Unlike the more popular Boracay, there isn't as much info available online about Bohol. Here's what I learned in the course of planning my trip. Hope this helps you plan yours.
You will land in the Tagbilaran airport, however the beaches are in Panglao Island which is around 20-30 minutes from Tagbilaran. No ferries needed -- the islands are connected by a bridge. We had a car pick us up from the airport to go on a tour of the countryside, but for those who want to go straight to their resort, the rate is usually P 400/car from the Tagbilaran airport to Panglao.
There are 2 popular areas in Panglao to stay -- Alona Beach and Dumaluan Beach. These 2 areas are about 15 minutes away from each other by car. Of course there are resorts on other beaches, but know that they are a bit isolated from other establishments. If you are the type that doesn't mind having all their meals at the resort, then Anda, Doljo, Dauis and other areas would be suitable too.
On Dumaluan Beach you have Bohol Beach Club & Dumaluan Beach Resort. I believe these 2 properties are separated by a public beach. We spent a day at Bohol Beach Club which is a huge resort with a long stretch of beach. The sand is fine, water is very clear & shallow even when you're meters away from the shore. However the whole time we were there, the waves were pretty strong and there was a lot of debris in the water. Stuff like twigs, leaves, even a banana tree trunk (I kid you not!). Maybe the debris was becuase it rained pretty hard in the morning, but whatever the reason, it wasn't much fun picking leaves and other non-marine vegetation out of the water while trying to swim.
We didn't see the rooms, but they have villa-type accommodations facing the beach which looked nice. They have big gardens and a pool so if you have kids, there's lots of space to run and play. If you end up staying in BBC, make sure to ask to stay in the new wing (I heard the rooms in the old wing are quite tired). Also, ask for the rooms that aren't near the public beach unless you want to hear really bad videoke singing 24/7 (we could hear it from the restaurant). The food was ok, and if you stay here, you will pretty much have all your meals at the resort as there is no other place to eat, aside from the nearby Dumaluan Beach Resort.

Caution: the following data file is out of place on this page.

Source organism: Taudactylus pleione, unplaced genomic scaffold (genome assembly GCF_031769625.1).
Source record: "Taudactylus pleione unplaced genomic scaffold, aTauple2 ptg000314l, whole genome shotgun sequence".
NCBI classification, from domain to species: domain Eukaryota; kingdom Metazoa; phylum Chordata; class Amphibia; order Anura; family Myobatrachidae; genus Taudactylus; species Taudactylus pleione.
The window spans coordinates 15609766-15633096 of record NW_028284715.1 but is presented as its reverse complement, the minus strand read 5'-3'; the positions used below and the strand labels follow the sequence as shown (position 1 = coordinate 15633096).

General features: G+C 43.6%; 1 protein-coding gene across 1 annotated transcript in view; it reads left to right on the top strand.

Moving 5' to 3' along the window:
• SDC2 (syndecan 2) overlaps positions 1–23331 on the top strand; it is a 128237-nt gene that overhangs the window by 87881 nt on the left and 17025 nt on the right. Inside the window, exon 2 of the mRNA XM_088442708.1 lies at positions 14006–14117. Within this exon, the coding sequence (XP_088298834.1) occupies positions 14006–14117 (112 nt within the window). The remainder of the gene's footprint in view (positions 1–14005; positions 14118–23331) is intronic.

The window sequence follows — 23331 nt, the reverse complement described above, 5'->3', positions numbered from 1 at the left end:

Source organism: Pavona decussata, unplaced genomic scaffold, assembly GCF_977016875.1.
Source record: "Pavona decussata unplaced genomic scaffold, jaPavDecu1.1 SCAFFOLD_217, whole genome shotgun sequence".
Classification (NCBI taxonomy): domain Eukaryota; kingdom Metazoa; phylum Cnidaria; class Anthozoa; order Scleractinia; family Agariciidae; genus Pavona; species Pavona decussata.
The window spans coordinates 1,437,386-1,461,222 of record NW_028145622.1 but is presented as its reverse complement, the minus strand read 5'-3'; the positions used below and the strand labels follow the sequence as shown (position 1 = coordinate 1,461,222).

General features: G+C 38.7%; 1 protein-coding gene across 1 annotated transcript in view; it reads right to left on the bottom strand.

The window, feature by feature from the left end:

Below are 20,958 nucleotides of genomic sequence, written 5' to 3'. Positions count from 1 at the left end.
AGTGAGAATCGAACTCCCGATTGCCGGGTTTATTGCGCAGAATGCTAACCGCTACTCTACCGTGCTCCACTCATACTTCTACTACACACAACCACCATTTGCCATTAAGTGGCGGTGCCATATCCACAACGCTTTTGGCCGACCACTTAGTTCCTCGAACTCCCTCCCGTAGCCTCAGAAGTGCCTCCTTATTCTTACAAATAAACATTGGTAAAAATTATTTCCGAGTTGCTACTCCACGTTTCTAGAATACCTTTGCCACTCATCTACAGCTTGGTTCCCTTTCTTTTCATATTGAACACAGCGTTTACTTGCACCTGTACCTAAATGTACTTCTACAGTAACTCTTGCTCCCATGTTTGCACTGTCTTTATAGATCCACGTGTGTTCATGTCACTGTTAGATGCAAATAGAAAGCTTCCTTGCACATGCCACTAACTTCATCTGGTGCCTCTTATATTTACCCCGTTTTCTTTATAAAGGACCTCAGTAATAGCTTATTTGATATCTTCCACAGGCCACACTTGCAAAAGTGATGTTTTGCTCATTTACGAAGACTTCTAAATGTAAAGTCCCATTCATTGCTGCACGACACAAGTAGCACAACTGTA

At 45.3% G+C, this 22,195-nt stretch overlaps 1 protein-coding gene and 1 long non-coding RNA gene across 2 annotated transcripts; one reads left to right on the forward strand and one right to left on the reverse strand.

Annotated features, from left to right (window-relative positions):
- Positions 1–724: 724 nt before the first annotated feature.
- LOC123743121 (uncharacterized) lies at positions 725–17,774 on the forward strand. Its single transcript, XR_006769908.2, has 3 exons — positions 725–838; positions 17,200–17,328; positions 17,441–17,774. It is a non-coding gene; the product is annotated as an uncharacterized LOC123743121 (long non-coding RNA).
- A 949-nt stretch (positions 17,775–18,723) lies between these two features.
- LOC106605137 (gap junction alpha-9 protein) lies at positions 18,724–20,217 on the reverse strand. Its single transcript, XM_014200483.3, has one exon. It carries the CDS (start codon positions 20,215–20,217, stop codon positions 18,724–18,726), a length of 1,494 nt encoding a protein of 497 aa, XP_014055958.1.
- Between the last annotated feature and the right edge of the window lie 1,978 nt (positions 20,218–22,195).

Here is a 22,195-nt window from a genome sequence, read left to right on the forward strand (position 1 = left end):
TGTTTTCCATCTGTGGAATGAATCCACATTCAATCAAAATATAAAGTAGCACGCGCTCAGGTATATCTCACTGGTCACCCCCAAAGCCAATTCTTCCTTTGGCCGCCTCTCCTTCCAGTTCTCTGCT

We stayed in Alona Tropical Beach Resort which is on Alona Beach. Alona Beach's shoreline is lined with many resorts, however we walked its whole length and found that only our resort and Alona Palm (most expensive place on the beach) beside it had a nice, wide, clean beach. The beach in front of the other places was too narrow (establishments built too close to the shore) and during hightide, their beach practically disappears. The sand was not clean and well maintained -- I wouldn't want to walk barefoot there! Also, the boats were right near the shore which didnt leave much room for swimming. Now I understood why, during my research, all these other places were vague whenever I asked about the quality of the beach in front of their property.
Thankfully, boats don't dock close to the shore in front of where we stayed, so there's always lots of space to swim. The water in Alona Beach is clear and the sand is fine as well. The water was just as shallow as BBC but calmer, and there seemed to be a bit more marine life.
The accommodations in Alona Tropical have either fan or a/c but both are very native in style -- ours had a/c but no fridge, no phone, no tv (but the suites and family rooms are better furnished). The regular rooms don't have running hot water, however, the suites do (they are newly renovated). The place has a pool with jacuzzi and the food they served us was very good.
On the day we arrived, we took a countryside day tour. Rather than be part of a larger group, we chose to hire a driver to take us around. He had an itinerary of the popular sights -- tarsier encounter, Chocolate Hills, manmade forest, lunch on a boat while cruising Loboc River, old churches, etc., but he was very flexible in case there were things we did/didnt want to do or see. Our tour lasted from around 8:30am to 6:00pm -- it's usually shorter, but there were many places (not on his itinerary) that we wanted to see. His rate was P1,800.00 all in.
Most of the places we visited didnt have entrance fees, although there was usually a box for donations. For those that had entry fees, it was never more than P 25/head. The Loboc River cruise charged P 250/head inclusive of buffet lunch and drinks. Except for the grilled fish, the lunch on this cruise was really bad, however there is more than one company that does these cruises, so maybe the other meals are better than the one we had.
We were also supposed to go dolphin watching and snorkeling in Balicasag Island, but we cancelled because of the weather. The rate for this was P 1,500.00 and you have to get up at 5 or 6am to get any chance of seeing the dolphins. There seemed to be a steady stream of divers coming and going, but as I'm not a diver, I can't give any info on dive sites, etc.
Public transport isn't plentiful on Panglao Island which is why there are many cars for hire. You can also ask the resort security guard to call a tricycle for you, which is what we did when we wanted to go to BBC (the rate was P 400 for drop off and pick up, a car would charge P500-600).
- There are no ATMs on Panglao Island, so make sure to bring cash or stop by an ATM while on Tagbilaran.
- The tap water in most, if not all establishments on Alona Beach is a bit salty, which makes your soap & shampoo lather less, and your hair sticky. We solved this by buying lots of mineral water.
- There are internet cafes on Alona Beach
- If a resort along Alona Beach other than Alona Palm or Alona Tropical tells you they have a nice, wide beach, don't believe them!